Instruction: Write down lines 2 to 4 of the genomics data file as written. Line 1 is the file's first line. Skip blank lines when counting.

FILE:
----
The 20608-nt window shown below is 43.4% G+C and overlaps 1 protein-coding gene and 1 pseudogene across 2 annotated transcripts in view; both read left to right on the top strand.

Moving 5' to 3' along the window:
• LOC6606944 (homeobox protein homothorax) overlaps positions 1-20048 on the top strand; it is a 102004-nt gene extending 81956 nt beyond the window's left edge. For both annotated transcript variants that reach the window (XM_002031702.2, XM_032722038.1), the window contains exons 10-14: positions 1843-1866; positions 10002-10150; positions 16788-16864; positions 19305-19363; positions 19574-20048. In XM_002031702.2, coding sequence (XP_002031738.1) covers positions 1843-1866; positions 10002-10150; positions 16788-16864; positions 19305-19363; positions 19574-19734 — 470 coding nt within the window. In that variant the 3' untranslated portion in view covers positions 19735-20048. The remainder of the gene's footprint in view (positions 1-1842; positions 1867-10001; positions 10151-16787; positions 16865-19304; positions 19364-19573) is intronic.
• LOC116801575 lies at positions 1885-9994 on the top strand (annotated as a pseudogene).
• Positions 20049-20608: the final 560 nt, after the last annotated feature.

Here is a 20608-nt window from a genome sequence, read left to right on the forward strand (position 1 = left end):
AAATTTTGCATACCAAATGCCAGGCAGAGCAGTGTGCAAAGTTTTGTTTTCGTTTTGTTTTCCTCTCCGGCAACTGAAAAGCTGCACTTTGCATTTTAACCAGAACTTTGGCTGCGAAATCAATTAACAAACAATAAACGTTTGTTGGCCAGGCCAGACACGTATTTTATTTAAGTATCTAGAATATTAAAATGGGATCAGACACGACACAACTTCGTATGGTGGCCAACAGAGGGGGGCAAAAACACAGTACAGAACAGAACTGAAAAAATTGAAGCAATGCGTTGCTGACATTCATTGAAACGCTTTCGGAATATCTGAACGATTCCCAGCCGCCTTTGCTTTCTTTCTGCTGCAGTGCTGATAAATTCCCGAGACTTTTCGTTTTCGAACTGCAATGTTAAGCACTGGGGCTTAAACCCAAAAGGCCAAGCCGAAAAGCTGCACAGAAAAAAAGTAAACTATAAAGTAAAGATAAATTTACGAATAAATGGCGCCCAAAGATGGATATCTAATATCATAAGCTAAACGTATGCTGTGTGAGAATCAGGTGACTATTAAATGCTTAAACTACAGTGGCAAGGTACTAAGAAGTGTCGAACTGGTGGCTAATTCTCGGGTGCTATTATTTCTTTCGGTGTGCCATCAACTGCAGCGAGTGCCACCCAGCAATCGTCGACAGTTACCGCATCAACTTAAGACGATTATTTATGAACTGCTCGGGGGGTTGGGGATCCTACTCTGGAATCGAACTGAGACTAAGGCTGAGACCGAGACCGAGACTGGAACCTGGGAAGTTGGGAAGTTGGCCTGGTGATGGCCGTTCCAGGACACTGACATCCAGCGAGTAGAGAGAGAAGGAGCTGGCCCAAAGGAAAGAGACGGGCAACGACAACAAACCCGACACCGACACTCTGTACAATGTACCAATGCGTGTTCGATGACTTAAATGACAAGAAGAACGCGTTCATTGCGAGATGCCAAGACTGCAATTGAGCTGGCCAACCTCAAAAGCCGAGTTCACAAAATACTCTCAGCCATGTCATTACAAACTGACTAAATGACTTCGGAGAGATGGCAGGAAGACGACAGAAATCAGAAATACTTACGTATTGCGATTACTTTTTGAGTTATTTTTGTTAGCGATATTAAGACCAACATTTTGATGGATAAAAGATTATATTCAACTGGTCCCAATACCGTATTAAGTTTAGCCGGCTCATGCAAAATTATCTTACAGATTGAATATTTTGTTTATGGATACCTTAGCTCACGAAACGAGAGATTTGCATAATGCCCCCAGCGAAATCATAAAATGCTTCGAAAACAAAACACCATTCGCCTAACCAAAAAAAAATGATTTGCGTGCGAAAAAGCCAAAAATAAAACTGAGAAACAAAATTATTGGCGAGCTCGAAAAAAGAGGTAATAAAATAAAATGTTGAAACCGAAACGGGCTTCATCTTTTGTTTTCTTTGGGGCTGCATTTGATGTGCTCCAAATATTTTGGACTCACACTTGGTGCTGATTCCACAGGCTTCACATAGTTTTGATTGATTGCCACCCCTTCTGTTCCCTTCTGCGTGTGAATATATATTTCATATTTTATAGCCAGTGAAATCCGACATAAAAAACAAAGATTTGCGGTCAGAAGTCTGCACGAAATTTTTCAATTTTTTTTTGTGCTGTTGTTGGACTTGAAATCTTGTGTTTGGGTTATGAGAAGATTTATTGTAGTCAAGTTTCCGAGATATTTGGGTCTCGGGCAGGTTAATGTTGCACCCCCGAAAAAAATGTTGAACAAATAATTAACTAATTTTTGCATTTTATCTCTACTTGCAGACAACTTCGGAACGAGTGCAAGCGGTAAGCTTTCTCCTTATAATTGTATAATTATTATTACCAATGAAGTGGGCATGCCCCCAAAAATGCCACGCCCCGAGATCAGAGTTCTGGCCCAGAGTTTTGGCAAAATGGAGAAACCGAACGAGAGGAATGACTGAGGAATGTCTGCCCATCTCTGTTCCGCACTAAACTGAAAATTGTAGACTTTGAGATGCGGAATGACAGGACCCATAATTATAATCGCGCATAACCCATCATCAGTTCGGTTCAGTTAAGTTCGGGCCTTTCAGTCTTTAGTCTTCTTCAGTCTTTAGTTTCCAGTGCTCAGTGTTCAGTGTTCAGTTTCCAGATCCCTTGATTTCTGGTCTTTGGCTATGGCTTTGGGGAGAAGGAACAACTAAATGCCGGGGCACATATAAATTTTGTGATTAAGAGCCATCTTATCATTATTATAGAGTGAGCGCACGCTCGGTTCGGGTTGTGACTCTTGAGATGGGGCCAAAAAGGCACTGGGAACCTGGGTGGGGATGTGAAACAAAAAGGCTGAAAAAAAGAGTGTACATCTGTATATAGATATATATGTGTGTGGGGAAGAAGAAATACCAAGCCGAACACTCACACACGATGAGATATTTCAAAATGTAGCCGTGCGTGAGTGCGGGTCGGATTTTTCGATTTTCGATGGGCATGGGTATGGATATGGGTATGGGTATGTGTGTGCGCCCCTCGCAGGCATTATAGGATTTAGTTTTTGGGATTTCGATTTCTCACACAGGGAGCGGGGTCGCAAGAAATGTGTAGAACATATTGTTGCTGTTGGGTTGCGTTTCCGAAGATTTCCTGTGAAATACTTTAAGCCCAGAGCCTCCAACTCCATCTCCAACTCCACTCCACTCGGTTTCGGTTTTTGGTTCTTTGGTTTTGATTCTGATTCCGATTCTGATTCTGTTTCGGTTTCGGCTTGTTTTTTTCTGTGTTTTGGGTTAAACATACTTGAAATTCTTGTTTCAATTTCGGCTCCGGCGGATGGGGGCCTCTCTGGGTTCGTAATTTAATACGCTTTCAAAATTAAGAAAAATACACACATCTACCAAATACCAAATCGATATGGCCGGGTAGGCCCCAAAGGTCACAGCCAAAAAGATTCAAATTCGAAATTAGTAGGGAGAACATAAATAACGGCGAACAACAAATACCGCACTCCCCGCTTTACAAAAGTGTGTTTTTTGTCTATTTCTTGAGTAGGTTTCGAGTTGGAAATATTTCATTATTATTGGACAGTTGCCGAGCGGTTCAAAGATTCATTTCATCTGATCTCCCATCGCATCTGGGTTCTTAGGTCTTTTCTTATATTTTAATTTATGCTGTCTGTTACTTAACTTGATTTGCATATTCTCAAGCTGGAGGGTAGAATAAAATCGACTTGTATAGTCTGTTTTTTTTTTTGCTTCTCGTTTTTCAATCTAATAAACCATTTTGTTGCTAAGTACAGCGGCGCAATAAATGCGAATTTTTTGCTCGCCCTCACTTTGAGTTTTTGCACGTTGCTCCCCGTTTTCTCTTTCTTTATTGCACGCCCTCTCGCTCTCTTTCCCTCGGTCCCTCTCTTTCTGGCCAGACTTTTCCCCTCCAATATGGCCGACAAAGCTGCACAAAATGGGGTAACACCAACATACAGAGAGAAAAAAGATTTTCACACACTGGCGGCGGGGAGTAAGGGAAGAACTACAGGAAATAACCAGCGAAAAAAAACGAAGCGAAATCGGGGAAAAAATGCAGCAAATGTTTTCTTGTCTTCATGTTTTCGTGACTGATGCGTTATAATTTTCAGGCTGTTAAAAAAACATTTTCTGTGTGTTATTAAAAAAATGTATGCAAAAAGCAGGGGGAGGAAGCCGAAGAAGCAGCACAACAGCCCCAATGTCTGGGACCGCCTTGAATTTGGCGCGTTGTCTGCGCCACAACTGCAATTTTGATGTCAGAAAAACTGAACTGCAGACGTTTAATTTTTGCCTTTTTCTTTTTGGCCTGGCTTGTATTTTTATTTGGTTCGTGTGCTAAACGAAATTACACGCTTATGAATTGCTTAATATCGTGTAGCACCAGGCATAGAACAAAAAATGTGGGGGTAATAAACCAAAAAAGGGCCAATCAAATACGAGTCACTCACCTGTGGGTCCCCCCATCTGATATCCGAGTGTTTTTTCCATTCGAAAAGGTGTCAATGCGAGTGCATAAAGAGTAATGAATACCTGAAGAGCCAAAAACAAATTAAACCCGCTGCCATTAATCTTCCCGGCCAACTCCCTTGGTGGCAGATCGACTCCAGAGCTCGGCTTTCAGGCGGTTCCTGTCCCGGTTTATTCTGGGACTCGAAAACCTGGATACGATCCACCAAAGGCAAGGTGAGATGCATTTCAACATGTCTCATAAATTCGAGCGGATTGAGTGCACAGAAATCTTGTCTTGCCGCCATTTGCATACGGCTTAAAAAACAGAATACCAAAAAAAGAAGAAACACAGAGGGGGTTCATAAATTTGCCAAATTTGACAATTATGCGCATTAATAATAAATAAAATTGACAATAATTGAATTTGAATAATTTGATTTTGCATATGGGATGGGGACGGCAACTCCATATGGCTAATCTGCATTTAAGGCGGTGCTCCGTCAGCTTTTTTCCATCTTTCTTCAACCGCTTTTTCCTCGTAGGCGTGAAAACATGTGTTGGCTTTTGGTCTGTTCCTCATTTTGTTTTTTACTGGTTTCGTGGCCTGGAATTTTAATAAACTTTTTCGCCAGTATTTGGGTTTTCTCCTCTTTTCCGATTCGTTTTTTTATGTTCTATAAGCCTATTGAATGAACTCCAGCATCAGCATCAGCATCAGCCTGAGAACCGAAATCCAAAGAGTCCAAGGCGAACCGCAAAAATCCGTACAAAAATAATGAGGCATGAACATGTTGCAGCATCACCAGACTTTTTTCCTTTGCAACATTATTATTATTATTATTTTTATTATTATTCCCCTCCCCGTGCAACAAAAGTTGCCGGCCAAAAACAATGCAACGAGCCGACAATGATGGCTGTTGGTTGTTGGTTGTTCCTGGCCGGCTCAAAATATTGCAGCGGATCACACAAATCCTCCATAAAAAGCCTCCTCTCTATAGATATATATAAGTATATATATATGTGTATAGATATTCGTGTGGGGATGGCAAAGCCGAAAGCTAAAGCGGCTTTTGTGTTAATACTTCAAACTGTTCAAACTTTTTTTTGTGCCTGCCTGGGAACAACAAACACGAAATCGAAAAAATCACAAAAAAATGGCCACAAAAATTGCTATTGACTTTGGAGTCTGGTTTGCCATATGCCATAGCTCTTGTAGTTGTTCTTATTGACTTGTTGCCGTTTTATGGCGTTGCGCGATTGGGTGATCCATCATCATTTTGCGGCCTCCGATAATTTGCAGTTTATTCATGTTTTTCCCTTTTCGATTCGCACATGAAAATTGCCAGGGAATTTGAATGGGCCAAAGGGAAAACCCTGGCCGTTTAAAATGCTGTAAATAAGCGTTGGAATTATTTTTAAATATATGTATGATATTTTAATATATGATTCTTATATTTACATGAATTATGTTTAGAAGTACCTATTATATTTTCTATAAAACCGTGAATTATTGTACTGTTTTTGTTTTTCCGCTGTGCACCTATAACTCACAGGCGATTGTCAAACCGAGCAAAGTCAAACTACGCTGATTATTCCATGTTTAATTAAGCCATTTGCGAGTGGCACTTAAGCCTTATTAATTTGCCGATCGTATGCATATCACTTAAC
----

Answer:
Moving 5' to 3' along the window:
• LOC6606944 (homeobox protein homothorax) overlaps positions 1-20048 on the top strand; it is a 102004-nt gene extending 81956 nt beyond the window's left edge. For both annotated transcript variants that reach the window (XM_002031702.2, XM_032722038.1), the window contains exons 10-14: positions 1843-1866; positions 10002-10150; positions 16788-16864; positions 19305-19363; positions 19574-20048. In XM_002031702.2, coding sequence (XP_002031738.1) covers positions 1843-1866; positions 10002-10150; positions 16788-16864; positions 19305-19363; positions 19574-19734 — 470 coding nt within the window. In that variant the 3' untranslated portion in view covers positions 19735-20048. The remainder of the gene's footprint in view (positions 1-1842; positions 1867-10001; positions 10151-16787; positions 16865-19304; positions 19364-19573) is intronic.
• LOC116801575 lies at positions 1885-9994 on the top strand (annotated as a pseudogene).